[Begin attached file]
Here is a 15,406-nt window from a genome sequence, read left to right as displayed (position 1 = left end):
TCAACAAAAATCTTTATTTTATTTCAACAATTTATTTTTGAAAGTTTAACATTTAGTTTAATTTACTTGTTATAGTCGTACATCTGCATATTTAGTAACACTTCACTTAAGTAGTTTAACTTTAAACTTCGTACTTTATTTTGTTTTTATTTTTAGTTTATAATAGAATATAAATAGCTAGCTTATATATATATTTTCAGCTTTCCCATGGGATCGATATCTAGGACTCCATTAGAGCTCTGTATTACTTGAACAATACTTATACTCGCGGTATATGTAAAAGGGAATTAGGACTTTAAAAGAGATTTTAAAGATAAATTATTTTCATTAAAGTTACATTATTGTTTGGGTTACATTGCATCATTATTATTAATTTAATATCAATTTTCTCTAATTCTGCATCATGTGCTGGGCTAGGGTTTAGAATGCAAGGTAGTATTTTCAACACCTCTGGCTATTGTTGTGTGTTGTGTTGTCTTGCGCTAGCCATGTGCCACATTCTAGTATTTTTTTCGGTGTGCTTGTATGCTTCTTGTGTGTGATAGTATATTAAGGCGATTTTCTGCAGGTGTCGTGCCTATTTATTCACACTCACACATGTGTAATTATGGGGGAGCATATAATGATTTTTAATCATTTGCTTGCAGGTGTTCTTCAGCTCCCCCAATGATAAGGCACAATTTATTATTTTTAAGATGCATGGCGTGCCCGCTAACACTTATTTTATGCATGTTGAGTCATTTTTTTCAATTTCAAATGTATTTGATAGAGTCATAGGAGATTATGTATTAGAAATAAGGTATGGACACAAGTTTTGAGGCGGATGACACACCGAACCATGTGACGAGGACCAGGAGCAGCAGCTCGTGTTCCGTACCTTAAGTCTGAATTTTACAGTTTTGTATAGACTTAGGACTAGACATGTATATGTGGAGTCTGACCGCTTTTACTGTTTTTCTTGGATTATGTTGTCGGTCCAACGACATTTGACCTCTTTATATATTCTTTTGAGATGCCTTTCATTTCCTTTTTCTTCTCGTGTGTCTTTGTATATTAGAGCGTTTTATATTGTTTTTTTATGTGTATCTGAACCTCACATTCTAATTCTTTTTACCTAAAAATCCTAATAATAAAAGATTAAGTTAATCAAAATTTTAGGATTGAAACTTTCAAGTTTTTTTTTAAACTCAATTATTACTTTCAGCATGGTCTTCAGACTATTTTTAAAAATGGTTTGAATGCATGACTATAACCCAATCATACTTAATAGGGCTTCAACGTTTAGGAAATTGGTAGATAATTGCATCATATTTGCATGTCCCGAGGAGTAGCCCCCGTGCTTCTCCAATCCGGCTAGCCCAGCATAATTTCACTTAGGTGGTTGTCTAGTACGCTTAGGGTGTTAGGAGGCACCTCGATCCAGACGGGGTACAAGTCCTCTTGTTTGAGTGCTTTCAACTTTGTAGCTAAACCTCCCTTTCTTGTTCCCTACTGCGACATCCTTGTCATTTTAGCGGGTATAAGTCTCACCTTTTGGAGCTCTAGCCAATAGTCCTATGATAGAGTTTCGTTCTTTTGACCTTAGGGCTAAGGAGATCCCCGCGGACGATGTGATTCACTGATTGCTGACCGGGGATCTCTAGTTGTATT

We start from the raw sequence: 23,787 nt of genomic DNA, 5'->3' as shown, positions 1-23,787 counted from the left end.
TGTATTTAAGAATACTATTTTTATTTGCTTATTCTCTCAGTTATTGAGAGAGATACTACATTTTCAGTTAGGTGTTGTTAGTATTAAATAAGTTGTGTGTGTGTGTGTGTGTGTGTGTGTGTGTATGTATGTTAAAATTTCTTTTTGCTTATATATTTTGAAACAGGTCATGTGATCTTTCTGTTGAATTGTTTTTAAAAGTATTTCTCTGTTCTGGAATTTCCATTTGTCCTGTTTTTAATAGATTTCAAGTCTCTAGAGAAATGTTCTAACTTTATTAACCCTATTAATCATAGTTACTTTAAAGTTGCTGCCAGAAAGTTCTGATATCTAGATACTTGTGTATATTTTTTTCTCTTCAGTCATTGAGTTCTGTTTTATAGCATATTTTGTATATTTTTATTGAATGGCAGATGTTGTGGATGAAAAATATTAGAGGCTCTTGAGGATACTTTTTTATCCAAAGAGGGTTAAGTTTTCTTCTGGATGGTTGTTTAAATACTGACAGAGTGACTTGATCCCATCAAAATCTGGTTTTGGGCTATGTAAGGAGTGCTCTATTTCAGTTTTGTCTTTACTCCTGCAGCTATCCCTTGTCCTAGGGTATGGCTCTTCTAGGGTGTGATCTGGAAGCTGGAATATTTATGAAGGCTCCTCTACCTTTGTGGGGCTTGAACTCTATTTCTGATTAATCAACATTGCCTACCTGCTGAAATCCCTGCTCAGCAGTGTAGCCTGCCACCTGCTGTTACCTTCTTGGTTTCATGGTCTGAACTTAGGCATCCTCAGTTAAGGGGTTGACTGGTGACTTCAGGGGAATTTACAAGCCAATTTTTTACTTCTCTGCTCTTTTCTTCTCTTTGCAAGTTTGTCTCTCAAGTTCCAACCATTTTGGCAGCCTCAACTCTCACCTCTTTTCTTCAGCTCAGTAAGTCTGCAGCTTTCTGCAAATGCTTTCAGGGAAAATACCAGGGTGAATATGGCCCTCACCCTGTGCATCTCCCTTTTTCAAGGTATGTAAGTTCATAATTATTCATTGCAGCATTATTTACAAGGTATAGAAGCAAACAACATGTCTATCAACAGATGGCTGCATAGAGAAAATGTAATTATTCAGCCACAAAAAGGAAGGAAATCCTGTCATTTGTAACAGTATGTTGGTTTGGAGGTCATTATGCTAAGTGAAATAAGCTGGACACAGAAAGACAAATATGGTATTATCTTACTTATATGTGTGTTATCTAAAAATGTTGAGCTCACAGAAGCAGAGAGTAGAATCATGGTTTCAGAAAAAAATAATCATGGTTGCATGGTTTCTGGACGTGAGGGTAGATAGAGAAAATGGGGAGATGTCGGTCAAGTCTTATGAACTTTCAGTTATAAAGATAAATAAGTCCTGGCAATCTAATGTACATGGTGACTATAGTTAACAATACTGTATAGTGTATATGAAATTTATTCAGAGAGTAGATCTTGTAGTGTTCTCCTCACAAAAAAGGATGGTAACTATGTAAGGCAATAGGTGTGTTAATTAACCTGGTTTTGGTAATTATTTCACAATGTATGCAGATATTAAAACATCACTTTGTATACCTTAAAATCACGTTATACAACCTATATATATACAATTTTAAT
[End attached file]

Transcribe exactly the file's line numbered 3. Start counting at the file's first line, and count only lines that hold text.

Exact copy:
We start from the raw sequence: 23,787 nt of genomic DNA, 5'->3' as shown, positions 1-23,787 counted from the left end.